in the USA before, have you? Edited by mel in w9

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I was 'doing' a girl studying a History Of Art degree.

I'd never heard of it til the post-coitus chat + joint.

I did not ask 'why' as I thought it might interfere with future 'fun'.

Great pair though.

(For those interested, a HoA is something rich gels do before working in daddy's art gallery. I your dad does not own an art gallery then you are scr*wed - quite literally in Tania's case).

:D

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Yes, Denninger et al have been mentioning this too.

Our 'brightest' banksters all got their harvards and yales. Heck, even bush got one, that should tell you enough about the 'quality' of education offered there.

I went to a top ten university UK, and frankly the level of tutoring was well below what i got at A-level, and barely equal to GCSE stuff.

Personally, i think upping tuition fee's to £30k a course is the kindest thing the coalition could have done.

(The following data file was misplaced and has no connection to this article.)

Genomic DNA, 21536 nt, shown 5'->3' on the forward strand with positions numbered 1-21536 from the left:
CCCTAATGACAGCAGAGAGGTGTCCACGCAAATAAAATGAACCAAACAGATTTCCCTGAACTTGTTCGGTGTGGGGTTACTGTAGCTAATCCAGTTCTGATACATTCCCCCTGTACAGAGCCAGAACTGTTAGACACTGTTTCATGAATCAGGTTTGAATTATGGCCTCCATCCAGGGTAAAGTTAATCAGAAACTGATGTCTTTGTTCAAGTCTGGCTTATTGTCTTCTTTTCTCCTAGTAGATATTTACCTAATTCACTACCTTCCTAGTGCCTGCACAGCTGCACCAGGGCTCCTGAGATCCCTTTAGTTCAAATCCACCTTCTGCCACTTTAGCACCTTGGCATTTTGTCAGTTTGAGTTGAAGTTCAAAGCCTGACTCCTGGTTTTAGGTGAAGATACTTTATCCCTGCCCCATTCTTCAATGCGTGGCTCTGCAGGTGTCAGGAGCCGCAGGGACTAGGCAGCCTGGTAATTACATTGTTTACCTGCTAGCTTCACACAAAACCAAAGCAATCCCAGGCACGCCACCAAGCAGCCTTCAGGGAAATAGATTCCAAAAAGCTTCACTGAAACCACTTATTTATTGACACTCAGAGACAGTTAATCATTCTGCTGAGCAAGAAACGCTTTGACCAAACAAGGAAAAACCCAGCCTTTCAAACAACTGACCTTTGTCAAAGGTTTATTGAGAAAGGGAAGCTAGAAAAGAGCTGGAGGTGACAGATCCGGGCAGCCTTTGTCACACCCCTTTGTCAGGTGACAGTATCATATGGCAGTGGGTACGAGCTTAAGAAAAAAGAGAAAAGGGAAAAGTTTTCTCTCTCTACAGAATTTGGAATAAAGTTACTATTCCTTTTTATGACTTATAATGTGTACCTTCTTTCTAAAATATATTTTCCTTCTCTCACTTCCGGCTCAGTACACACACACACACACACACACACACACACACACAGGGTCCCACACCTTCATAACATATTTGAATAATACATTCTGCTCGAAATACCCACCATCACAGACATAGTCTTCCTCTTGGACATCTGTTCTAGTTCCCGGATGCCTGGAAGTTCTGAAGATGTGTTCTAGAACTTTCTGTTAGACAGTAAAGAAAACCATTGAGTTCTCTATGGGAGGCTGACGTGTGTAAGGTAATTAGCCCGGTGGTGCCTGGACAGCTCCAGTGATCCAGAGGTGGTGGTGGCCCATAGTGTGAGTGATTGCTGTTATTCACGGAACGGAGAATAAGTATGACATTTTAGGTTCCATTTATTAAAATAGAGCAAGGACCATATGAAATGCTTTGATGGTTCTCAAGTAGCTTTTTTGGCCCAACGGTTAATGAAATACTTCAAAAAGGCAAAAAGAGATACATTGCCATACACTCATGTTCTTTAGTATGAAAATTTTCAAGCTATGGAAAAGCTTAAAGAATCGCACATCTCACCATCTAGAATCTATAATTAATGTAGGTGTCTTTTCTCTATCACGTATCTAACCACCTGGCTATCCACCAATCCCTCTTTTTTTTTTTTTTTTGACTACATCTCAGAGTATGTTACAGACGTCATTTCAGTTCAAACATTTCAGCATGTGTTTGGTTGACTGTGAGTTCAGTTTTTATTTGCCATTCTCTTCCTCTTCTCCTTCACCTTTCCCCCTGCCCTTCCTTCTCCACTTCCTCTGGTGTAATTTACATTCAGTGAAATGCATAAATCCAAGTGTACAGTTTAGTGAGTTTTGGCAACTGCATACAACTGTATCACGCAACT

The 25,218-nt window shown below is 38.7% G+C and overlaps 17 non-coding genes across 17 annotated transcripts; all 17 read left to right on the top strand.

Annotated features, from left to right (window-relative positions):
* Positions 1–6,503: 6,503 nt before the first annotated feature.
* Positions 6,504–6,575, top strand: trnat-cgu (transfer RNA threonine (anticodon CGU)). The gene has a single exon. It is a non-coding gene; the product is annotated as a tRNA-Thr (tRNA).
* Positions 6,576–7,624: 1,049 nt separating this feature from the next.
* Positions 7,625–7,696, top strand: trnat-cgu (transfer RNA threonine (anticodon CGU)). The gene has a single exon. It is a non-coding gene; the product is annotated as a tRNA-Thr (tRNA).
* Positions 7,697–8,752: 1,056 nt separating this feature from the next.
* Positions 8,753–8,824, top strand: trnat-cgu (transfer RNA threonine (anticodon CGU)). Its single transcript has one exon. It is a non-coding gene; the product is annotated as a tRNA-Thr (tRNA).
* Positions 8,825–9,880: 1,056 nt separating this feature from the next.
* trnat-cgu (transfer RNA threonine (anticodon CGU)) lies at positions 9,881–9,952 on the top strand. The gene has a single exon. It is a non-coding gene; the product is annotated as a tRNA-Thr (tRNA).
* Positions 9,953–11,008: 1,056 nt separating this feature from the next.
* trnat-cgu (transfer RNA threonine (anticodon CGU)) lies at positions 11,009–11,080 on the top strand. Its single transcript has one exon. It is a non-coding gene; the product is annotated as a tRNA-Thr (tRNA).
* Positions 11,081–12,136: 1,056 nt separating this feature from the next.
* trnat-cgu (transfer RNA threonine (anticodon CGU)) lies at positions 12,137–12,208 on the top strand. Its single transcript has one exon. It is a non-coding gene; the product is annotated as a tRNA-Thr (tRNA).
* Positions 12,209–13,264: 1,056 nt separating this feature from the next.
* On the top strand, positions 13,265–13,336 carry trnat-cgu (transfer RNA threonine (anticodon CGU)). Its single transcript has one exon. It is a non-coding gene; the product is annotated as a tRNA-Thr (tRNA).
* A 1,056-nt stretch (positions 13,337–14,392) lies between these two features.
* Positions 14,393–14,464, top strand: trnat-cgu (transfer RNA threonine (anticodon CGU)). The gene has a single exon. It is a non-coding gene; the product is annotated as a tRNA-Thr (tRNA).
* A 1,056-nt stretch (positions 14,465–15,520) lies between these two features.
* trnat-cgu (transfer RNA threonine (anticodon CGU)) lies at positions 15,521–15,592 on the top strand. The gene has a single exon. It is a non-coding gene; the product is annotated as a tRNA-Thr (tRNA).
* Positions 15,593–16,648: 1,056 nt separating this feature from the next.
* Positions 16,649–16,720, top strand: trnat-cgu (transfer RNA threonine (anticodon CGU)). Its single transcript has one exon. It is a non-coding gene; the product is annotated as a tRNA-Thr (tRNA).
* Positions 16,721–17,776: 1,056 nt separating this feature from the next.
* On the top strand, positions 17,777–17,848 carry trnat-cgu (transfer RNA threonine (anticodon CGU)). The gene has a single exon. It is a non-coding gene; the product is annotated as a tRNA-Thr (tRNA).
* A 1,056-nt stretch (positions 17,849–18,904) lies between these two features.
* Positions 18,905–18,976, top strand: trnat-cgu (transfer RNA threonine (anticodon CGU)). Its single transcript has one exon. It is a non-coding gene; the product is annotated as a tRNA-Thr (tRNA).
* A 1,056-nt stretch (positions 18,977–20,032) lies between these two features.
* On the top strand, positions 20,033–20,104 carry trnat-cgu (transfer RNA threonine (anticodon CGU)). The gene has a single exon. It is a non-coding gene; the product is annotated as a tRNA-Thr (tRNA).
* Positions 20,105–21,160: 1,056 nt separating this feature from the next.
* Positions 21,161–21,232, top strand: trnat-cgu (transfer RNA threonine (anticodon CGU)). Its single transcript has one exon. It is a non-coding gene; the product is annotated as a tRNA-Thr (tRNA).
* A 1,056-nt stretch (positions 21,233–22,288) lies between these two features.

Learn a skill (or how to say 'shine your shoe, sir?' in chinese)

Edited by Sadman

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It'll take a few years IMO since they have to see their older brothers/sisters going down that path and then ending up in Macdonald's.

McDonalds are apparently moving into automation in a big way- another career path blocked :lol:

The scary thing about US student debt is that it's totally unshakeable- you cannot get out of it without producing an authentic death certificate- or the US version of one.

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This is what happens when you move to a far more "free" market model. Pretty soon- no jobs, and you are $100,000 in debt to boot.

So if you can't find a job, despite having a college degree. But there is very little social safety net (because your government thinks it makes people too lazy). What are your options. Why invest your last $$ in a tent and move somewhere it doesn't freeze in the winter time.

I bet most of you Brits have never seen the

in the USA before, have you?

A number of people borrow more money and abscond. You have a walk around Taipei, Beijing, Hong Kong, Bangkok, Ho Chi Minh, Tokyo, Seoul etc and I'd say 90%+ of the white folks are ESL types who have no intention of ever going back and have effectively absconded from their loans.

Edited by ken_ichikawa

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McDonalds are apparently moving into automation in a big way- another career path blocked :lol: